Best States To Find Geodes
If you’re unsure where to start your geode search, you can opt to focus on specific states that are well-known for producing geodes. Some of the best states for geode-hunting include:
Let’s look at these states in more detail for better chances of finding geodes:
The Hauser Geode Beds are a hotspot for geode hunters, but getting there can be challenging. Located on lands owned and maintained by the Bureau of Land Management (BLM), these geodes beds are well off the beaten path.
But if you’re willing to drive down some dirt roads and do some exploring, you could be rewarded with a wealth of geodes.
Many of these geodes contain agate and quartz, so they’re not the most valuable stones. That said, geodes are plentiful in this area, so you could still turn a profit based on quantity alone.
Nevada is well known for its dry, arid landscape. And because deserts are a prime location for finding geodes, there are plenty of places to go geode-hunting throughout the Battle Born State.
Some of the best places to find geodes in Nevada include the Mojave Desert and the Black Rock Desert.
Geodes in the Mojave Desert can be particularly valuable, with some containing amethyst and tourmaline crystals. However, you’re far more likely to find quartz geodes throughout this arid landscape.
If you look for geodes in the Black Rock Desert, you’ll likely want to start at the southern end, where geodes are generally more plentiful. Geodes here can contain an equally diverse range of minerals, from agate to opal.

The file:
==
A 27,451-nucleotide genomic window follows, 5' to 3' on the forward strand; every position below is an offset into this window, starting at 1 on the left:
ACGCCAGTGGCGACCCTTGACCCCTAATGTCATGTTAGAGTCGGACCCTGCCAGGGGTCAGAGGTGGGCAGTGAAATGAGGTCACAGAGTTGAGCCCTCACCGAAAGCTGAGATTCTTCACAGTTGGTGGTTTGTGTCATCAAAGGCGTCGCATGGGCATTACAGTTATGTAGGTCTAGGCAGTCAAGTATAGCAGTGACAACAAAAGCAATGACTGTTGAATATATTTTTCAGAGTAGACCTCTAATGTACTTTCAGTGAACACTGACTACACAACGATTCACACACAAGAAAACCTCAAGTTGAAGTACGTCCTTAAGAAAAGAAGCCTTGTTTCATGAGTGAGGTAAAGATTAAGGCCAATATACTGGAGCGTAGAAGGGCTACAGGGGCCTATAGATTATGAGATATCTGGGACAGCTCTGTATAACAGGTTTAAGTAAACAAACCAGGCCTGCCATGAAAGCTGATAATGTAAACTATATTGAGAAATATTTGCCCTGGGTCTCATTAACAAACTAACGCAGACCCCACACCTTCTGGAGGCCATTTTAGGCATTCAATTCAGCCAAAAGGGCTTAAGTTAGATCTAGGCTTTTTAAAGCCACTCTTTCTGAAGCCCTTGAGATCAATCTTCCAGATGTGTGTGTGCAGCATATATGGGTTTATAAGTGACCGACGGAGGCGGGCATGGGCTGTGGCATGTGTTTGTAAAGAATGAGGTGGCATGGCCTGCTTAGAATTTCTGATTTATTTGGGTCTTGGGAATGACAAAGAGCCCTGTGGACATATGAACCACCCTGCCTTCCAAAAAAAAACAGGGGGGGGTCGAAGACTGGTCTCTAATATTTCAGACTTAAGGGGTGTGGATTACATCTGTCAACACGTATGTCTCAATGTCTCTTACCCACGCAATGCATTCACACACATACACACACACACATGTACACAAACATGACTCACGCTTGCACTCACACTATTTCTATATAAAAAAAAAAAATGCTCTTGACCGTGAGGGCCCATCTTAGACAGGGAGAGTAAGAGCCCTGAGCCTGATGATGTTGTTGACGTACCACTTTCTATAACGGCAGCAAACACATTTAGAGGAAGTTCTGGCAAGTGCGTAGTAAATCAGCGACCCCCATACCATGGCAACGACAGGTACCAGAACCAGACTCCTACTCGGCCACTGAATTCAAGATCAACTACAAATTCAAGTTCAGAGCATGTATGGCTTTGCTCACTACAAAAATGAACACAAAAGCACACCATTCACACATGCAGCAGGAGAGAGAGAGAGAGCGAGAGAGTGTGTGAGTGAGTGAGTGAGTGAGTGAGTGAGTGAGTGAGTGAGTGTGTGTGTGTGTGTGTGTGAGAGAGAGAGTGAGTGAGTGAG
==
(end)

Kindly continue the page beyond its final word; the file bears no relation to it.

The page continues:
Did you know that Iowa’s state rock is the geode? This state is even home to Geode State Park! However, while you might be able to find geodes at this state park, it’s a popular destination for rockhounds, so picking might be slim.
According to the Iowa Geological Survey, geode-hunters can increase their chances of finding these hollow rocks by searching in Keokuk. Stream beds are some of the best places to search for geodes throughout this area.
Utah is one of the most popular states among rockhounds searching for geodes, and it’s not challenging to understand why. In Juab County, Utah, there’s a spot called the Dugway Geode Beds, where you can find a wealth of multi-color quartz geodes.
Geodes can be worth as little as $1 or as much as $35,000 (if not more). The value of a geode depends on its size, mineral composition, and cut.
The most expensive geodes are large amethyst specimens with professional-grade, perfectly symmetrical cuts. The least expensive are small, uncracked (unopened) geodes with unknown mineralization.
Areas once prone to volcanic activity are great places to find geodes, as geodes are primarily formed after volcanic eruptions. You can also find these unique stones in deserts, quarries, and inside limestone blocks.